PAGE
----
It’s not easy eating greens

Maybe it’s a careless-vegetarian-with-low-level-iron-deficiency thing, but I’m often hankering after greens. Thankfully, the green leafies seem to be one of the few foodgroups to which brushtailed possums, rats, bandicoots, brush turkeys and chickens – the non-human beneficiaries of my most of my horticultural efforts – all seem relatively indifferent.  When things were very barren in the yard recently, my sorrel plant, a marvellous perennial that, with the deep taproots of a potential weed, soldiers on with minimal attention, was munched by something with a sophisticated palate for citrus flavours and a high tolerance of oxalic acid.  Occasionally some beastie has a light snack on my other trusty standby, the rainbow chard, but on the whole my favourite  greens seem immune to animal predation.

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Having failed to grow them from seed, the Warrigal greens I bought from Daleys have been a cracker.  They’ve threaded their way through a garden bed that, with only a couple of hours sun a day, has pushed the envelope for even shade tolerant plants like Davidson’s plum, macadamia and callicoma serratifolia.  Andy Ninja regularly scratches her way through that neck of the woods, grubbing for remnants of trad, but she hasn’t managed to loosen the Warrigal greens from their moorings, and we’ve had it in everything from lasagne to dal to quiche without any visible dent appearing in the supply.  Rumour has it that they self-seed prodigiously, so there’s promise of more next year.

During a couple of La Nina years we had watercress soup on the menu for about 18 months on the trot thanks to a semi-shaded spot near the chook run: boggy in torrential downpours but otherwise ordinary garden soil.  A soft spot for umbrelliferous flowers and the aphid eating critters they attract, and a lazy habit of chucking decrepit parsley plants under my fruit trees as mulch has meant that Italian parsley pretty much dominates the seed bed in the herb garden and food forest around the back door.  Whenever the moisture level and the temperature is right, a new generation surges forward underneath the potted makrit lime and the Cavendish banana and even between the paving stones.

I had rocket doing the same in the veggie patch a couple of years ago, until I put the kibosh on it by over-zealously collecting the contents of the papery pods.  I must have been indulging in some herbal fantasy of seed saving, and so I have feral rocket no more.  At least for the moment.  Because of the tedious necessity to earn a living, I’m never on top of the weeding, and as the years pass I’ve started to recognise the seedlings of my favourite plants wherever they appear so I can “edit” the garden rather than, in that hateful bit of business-ese, attempting to “grow it”.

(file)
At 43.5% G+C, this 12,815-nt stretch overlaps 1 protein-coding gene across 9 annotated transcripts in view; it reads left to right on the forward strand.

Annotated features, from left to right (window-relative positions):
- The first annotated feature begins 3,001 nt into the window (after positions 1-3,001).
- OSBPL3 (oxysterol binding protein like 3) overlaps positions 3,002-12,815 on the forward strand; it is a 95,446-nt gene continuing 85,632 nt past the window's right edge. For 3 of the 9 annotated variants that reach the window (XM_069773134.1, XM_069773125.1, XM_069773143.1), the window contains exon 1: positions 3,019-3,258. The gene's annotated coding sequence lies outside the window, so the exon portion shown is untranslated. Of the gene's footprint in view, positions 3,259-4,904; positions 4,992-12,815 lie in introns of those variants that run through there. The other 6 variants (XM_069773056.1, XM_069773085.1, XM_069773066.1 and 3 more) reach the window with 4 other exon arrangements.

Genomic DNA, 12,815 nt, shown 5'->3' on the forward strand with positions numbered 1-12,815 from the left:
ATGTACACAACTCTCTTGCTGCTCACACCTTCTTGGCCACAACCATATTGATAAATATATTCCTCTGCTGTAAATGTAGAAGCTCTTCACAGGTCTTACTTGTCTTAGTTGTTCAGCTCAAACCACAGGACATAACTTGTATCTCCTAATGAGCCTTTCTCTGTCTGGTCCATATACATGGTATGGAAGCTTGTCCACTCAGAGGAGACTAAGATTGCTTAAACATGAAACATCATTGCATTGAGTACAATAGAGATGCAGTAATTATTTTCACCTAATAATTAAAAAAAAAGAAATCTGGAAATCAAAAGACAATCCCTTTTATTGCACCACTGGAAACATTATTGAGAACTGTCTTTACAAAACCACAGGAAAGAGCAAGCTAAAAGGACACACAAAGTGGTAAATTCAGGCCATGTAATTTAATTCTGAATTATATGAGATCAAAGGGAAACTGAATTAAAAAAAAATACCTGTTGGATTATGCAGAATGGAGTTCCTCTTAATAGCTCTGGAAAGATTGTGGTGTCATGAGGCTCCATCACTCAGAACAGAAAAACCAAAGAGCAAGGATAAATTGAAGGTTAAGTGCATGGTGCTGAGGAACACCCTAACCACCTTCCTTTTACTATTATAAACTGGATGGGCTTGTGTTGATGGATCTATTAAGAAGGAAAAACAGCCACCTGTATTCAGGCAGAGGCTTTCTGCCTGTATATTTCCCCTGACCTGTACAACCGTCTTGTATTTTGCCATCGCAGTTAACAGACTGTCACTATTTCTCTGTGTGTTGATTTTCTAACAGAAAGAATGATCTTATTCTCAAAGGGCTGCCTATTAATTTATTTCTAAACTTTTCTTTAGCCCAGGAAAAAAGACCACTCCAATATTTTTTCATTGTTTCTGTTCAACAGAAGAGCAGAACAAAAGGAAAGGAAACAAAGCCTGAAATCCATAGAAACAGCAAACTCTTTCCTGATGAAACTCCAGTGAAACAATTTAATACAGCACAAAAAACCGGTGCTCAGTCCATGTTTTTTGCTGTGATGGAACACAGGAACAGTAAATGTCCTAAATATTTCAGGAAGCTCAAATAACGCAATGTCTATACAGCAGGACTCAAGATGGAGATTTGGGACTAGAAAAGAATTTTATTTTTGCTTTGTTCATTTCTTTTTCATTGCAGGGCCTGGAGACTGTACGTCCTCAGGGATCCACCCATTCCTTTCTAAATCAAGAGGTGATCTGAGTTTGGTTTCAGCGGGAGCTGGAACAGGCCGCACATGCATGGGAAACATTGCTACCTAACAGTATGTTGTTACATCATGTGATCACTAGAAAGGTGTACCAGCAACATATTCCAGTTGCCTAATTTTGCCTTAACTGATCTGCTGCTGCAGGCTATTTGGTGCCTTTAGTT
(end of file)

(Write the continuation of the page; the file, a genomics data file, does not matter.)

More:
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However, a particular favourite has proven to a more difficult proposition.  I love bok choi and all its cousins, but especially the look and taste of red bok choi, an F1 hybrid that’s really a luscious purple, a perfect match for the “house” beans, Purple King; the salad enriching Giant Mustard and the beautiful but apparently impossible to grow purple brussel sprouts.

I have spent far too much time, money and mental energy over the last three years trying to produce an anemia-busting harvest of bok choi.  In year 1, following the gospel of Jackie French, I tried to shelter my precious cruciferous greens in a guild of fellow travellers, with limited success.  In year two, I went for a guerilla strategy – my choi germinated under the cover of the great hairy leaves of my zucchini.  I was optimistic but the cabbage whites were not so easy to fool.  But I have made a break-through, thanks to a “chuck all the seeds in the bottom of the packets together and hope for the best” approach.  Coriander!  So impossible to grow in Sydney, always starting so well and then going to seed before you’ve even got a garnish out of it.  But apparently, you can keep the barn door closed (to moths? where is this metaphor going?) even if your coriander has bolted.  The bok choi that grew in amongst my incorrigible coriander was completely untouched.  So under the shelter of brush turkey-thwarting hoops of wire and the modest veil of a rather tattered veggie net, in goes bok choi and sacrificial coriander along with the aragula and the mizuna, the watercress and the daikon.  If I can crack this one, the purple brussel sprouts are next!

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3 thoughts on “It’s not easy eating greens

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